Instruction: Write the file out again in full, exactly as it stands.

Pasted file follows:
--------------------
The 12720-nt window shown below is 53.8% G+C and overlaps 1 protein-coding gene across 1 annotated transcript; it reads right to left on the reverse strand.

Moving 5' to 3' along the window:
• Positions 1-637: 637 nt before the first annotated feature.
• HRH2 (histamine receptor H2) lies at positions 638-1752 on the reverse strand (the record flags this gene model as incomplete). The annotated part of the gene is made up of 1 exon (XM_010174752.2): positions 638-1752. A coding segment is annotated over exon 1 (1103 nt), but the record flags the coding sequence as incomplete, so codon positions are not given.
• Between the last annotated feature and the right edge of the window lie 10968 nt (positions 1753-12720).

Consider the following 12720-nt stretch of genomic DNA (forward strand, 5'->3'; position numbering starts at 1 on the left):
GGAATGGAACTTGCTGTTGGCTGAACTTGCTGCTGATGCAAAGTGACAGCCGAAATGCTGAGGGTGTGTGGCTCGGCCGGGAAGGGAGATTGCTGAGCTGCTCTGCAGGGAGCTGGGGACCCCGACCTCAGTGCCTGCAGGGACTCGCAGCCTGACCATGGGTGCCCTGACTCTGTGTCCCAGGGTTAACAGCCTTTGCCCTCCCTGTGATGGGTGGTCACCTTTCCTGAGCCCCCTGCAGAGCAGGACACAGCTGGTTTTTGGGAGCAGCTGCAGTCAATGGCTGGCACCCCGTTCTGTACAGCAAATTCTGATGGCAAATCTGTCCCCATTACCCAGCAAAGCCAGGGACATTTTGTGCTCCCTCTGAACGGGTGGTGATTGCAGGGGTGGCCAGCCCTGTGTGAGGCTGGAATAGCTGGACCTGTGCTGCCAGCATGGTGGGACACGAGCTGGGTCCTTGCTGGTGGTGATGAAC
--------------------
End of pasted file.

The 12720-nt window shown below is 53.8% G+C and overlaps 1 protein-coding gene across 1 annotated transcript; it reads right to left on the reverse strand.

Moving 5' to 3' along the window:
• Positions 1-637: 637 nt before the first annotated feature.
• HRH2 (histamine receptor H2) lies at positions 638-1752 on the reverse strand (the record flags this gene model as incomplete). The annotated part of the gene is made up of 1 exon (XM_010174752.2): positions 638-1752. A coding segment is annotated over exon 1 (1103 nt), but the record flags the coding sequence as incomplete, so codon positions are not given.
• Between the last annotated feature and the right edge of the window lie 10968 nt (positions 1753-12720).

Consider the following 12720-nt stretch of genomic DNA (forward strand, 5'->3'; position numbering starts at 1 on the left):
GGAATGGAACTTGCTGTTGGCTGAACTTGCTGCTGATGCAAAGTGACAGCCGAAATGCTGAGGGTGTGTGGCTCGGCCGGGAAGGGAGATTGCTGAGCTGCTCTGCAGGGAGCTGGGGACCCCGACCTCAGTGCCTGCAGGGACTCGCAGCCTGACCATGGGTGCCCTGACTCTGTGTCCCAGGGTTAACAGCCTTTGCCCTCCCTGTGATGGGTGGTCACCTTTCCTGAGCCCCCTGCAGAGCAGGACACAGCTGGTTTTTGGGAGCAGCTGCAGTCAATGGCTGGCACCCCGTTCTGTACAGCAAATTCTGATGGCAAATCTGTCCCCATTACCCAGCAAAGCCAGGGACATTTTGTGCTCCCTCTGAACGGGTGGTGATTGCAGGGGTGGCCAGCCCTGTGTGAGGCTGGAATAGCTGGACCTGTGCTGCCAGCATGGTGGGACACGAGCTGGGTCCTTGCTGGTGGTGATGAAC